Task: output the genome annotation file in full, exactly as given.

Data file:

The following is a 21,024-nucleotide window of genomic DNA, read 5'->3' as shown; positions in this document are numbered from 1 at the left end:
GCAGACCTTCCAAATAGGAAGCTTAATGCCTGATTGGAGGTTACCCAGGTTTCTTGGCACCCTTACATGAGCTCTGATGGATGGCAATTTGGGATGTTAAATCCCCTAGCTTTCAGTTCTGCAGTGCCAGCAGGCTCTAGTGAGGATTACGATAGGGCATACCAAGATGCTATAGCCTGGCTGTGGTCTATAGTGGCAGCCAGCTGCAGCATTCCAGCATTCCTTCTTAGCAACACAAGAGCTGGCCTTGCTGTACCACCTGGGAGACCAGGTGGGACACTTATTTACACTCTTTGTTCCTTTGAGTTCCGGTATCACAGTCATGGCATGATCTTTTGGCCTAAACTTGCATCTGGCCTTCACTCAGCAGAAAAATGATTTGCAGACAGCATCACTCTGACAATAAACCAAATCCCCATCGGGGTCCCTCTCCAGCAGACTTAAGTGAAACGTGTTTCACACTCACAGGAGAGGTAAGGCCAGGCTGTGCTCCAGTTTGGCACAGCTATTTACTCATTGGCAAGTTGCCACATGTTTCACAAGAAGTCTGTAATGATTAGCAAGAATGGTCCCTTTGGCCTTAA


The following is a 21,024-nucleotide window of genomic DNA, read 5'->3' as shown; positions in this document are numbered from 1 at the left end:
GCAGACCTTCCAAATAGGAAGCTTAATGCCTGATTGGAGGTTACCCAGGTTTCTTGGCACCCTTACATGAGCTCTGATGGATGGCAATTTGGGATGTTAAATCCCCTAGCTTTCAGTTCTGCAGTGCCAGCAGGCTCTAGTGAGGATTACGATAGGGCATACCAAGATGCTATAGCCTGGCTGTGGTCTATAGTGGCAGCCAGCTGCAGCATTCCAGCATTCCTTCTTAGCAACACAAGAGCTGGCCTTGCTGTACCACCTGGGAGACCAGGTGGGACACTTATTTACACTCTTTGTTCCTTTGAGTTCCGGTATCACAGTCATGGCATGATCTTTTGGCCTAAACTTGCATCTGGCCTTCACTCAGCAGAAAAATGATTTGCAGACAGCATCACTCTGACAATAAACCAAATCCCCATCGGGGTCCCTCTCCAGCAGACTTAAGTGAAACGTGTTTCACACTCACAGGAGAGGTAAGGCCAGGCTGTGCTCCAGTTTGGCACAGCTATTTACTCATTGGCAAGTTGCCACATGTTTCACAAGAAGTCTGTAATGATTAGCAAGAATGGTCCCTTTGGCCTTAA